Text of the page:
Matt Stoller of MyDD dips his toes in the Denial river this week with his piece “The Progressive Convulsions Start,” a twisty turney OpEd that contradicts itself thoughout. Consider his admission in the very first line that “progressives” have been “shut out of the Congressional halls of power” because Ct. Sen. Joe Lieberman was chosen to give the Democratic radio response to Bush on Walter Reed. He then cites other examples to build his case – Russ Feingold “polexed,” John Murtha “sandbagged,” and Sen. Harry Reid’s ultimate act of betrayal – allowing the highly rated FOX News to anchor the Nevade Democratic candidate debate.

He points out the nefarious Rep. Rahm Emanuel (who won the day for Democrats in 2006) is “training” freshman house members in the ways of the DLC, allowing him and Rep. Hoyer to “consolidate” power. He states quite honestly the “progressive” movement didn’t defeat Lieberman last year, and then finally arrives at his conclusion. Despite outwitting “progressives” at every turn, congressional centrists are… ready? Congressional centrists are “exceptionally weak.” Hillary Clinton? Joe Biden? Joe Lieberman? Evan Bayh? Weak. Jim Webb? Jon Testor? Weak. 16 new centrist Democratic house members? Weak. And not only are they weak, Stoller explains, but they arrived in power by “accident.” Apparently poor uninformed voters had no idea who or what they were voting for.

Stoller’s tinfoil hat explanation? These centrists “convinced” progressive voters to “STFU” while they stole power away from “progressives” with big money and connections. Stoller goes on to explain how centrists have no “real base,” even though a January 2005 Gallup poll found 59% of rank and file Democrats want their party to take a more moderate course, a 2006 Zogby poll found 61% of Democrats want their leaders to soften their ideological stances in the spirit of compromise, and a 2006 Pew found self described moderate Democrats outnumber self described liberal ones.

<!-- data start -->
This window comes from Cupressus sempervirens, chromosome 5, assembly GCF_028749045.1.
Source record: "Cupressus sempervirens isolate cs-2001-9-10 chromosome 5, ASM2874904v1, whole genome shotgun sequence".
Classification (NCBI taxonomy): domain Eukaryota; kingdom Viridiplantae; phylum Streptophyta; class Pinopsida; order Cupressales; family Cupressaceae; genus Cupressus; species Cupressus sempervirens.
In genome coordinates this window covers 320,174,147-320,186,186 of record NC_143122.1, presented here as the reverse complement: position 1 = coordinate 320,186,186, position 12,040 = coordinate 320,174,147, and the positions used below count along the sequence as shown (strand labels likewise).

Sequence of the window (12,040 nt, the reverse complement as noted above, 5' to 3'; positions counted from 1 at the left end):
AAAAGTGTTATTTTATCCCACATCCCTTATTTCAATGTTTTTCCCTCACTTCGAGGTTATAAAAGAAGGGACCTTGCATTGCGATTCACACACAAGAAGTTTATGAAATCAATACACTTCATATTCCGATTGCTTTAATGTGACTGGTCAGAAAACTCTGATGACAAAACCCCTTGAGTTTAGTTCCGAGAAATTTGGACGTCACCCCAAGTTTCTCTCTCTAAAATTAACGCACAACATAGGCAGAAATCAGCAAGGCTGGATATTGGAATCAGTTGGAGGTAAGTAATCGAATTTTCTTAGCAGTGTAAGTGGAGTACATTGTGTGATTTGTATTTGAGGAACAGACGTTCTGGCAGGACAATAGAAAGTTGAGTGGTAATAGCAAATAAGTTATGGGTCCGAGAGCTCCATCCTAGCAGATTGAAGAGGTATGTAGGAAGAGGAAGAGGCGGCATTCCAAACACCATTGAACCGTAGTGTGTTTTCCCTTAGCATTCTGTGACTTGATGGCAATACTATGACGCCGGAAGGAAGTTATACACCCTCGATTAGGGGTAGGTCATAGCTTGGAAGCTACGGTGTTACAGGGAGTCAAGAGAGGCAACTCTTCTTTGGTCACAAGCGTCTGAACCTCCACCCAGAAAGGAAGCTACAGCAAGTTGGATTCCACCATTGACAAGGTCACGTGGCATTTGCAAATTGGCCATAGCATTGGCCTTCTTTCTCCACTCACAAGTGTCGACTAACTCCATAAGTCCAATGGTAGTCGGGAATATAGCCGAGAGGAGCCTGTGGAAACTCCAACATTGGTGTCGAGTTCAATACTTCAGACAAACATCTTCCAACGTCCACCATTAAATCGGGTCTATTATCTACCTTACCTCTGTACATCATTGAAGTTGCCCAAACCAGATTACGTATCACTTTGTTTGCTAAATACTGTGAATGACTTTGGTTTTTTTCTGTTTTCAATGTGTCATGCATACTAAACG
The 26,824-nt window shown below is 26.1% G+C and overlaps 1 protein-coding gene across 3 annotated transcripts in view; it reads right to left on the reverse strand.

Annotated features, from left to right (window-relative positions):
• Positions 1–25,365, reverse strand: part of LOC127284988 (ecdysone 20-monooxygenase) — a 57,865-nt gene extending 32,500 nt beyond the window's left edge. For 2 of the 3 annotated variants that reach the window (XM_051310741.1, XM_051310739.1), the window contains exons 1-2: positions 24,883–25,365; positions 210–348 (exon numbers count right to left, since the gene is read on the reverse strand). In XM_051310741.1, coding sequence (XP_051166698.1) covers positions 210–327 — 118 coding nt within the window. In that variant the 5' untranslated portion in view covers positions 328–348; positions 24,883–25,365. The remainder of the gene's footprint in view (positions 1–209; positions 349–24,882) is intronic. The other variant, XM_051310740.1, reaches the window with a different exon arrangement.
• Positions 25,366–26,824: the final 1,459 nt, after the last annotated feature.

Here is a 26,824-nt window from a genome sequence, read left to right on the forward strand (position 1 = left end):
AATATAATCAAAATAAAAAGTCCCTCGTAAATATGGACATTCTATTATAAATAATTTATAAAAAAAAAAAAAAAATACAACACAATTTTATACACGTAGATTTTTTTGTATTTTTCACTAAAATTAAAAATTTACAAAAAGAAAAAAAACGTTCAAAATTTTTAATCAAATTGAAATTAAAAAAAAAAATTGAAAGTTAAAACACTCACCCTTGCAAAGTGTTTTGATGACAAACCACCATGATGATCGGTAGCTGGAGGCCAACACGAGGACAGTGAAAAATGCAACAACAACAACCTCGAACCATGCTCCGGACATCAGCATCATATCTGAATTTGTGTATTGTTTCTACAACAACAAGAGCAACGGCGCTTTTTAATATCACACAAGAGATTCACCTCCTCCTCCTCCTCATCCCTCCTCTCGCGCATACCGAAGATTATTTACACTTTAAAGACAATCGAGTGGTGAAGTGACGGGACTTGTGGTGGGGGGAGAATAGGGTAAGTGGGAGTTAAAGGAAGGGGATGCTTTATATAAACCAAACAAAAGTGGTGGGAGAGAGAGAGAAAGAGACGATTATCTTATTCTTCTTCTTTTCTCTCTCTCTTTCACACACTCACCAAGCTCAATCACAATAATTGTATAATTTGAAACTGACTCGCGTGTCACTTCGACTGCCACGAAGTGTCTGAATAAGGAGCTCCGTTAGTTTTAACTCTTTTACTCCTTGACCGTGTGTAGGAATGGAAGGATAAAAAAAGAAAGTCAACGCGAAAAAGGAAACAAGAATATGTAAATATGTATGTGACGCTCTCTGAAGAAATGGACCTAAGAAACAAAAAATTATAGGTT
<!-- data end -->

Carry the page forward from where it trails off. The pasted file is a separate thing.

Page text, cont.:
Stoller continues by claiming centrists have an organizational advantage dating back to the mid-1980s (as if Franklin Roosevelt, Harry Truman, John Kennedy, Lyndon Johnson, and Jimmy Carter all stumbled their way to power without benefit of organizational skills.) “Progressives,” Stoller explains, “haven’t been around for very long” even though they ran a candidate in the 1948 Presidential election against Truman, protested the nomination of John Kennedy, and managed to get George McGovern nominated in 1972.

Finally, and mercifully, he ends his piece with another dubious claim – the centrist hold on power will only last another two years. I suppose 2008 will mark the beginning of that glorious “progressive” revolution we always hear about. One problem, though. CBS exit polls last year show there’s a large chunk of the electorate that is moderate, independent-minded and turned off by partisanship. 47 percent of voters described their views as moderate, 21 percent liberal and 32 percent conservative. And 61 percent of the moderates voted Democratic. Stoller gives no evidence of that trend reversing itself in two years.

Stoller may be merely rallying the troops with hyperbole. Or he may have fallen into a fresh pile of left wing truthiness.

(For Centrist Democratic news and opinion, read DonkeyDigest) 

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